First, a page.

Teenagers confess to vandalism spree
EAST LIVERPOOL – City police expect to file charges in Juvenile Court Monday against two teenagers who reportedly confessed to a vandalism spree overnight Thursday.
According to Detective Rob Smith, a Montgomery Street resident called early Friday evening to report finding two pink smiley faces painted on his garage, and Patrolman Greg Smith was sent to investigate.
Before the officer’s arrival, the resident called back to say he believed the person responsible was at the nearby high school baseball field.
There, Patrolman Smith found a boy sitting on the bleachers, smoking a cigarette. Smith noticed the boy had on his back a Nike backpack identical to one seen in a surveillance video of the two suspects taken at the high school when the vandalism occurred Thursday night.
After initially denying any part in the vandalism and giving a false birth date, the 15-year-old boy reportedly confessed to the patrolman, also giving up the name of his alleged 16-year-old accomplice, according to Detective Smith.
He reportedly had in his back pocket a black bandanna resembling those the people on the surveillance video were wearing.
En route to the police station, the boy gave the address of the other suspect, and police stopped to speak with that boy and his mother, saying he also admitted to the vandalism the previous night.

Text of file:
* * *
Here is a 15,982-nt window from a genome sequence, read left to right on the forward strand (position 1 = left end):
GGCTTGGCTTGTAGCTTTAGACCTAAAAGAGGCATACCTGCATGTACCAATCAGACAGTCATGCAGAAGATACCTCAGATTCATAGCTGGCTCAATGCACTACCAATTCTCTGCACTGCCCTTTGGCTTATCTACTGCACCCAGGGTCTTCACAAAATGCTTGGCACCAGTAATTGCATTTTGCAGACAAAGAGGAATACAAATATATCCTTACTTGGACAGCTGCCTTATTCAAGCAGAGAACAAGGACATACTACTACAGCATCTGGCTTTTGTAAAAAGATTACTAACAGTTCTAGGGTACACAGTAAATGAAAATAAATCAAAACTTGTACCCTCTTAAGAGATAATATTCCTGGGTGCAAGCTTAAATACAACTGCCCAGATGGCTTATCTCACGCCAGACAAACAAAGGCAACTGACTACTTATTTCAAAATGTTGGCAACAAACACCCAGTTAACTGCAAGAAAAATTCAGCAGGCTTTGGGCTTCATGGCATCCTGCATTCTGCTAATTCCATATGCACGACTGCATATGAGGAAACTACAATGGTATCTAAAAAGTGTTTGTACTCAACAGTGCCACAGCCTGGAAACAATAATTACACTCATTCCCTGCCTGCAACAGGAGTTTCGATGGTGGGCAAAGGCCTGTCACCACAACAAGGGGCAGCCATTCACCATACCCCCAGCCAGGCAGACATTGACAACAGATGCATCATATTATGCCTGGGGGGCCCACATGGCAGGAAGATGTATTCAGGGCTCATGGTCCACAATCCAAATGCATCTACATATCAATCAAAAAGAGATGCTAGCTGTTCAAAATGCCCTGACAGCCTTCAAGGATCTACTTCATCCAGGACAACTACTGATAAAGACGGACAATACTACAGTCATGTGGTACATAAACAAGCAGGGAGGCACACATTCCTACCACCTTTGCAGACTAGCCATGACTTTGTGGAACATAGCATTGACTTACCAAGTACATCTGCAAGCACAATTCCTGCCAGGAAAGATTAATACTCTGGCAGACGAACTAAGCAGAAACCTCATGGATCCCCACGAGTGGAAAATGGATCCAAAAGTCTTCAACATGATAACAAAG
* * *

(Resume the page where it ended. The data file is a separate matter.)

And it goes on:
Detective Smith said he plans on conferring with the county prosecutor Monday to determine what charges will be filed, but said he expects vandalism and curfew violations to be among them.
“It will be a monster task to determine the cost of the damage they caused,” Detective Smith admitted.
The vandalism was spread across a wide area of the north side, including homes, businesses, public buildings, cars and street signs. The high school and Trinity Presbyterian Church were both spray-painted, and the detective said one of the boys is a student at the high school but had recently been suspended, which may account for the vandalism to the school building.
The other boy attends an online school.
The father of one of the boys reportedly works as a surveyor, which is where the boys had access to the pink paint, which is often used to mark the ground while surveying, according to Smith.
Smith commended Patrolman Smith for his work on the investigation, saying, “He did a good job getting the truth out of them.”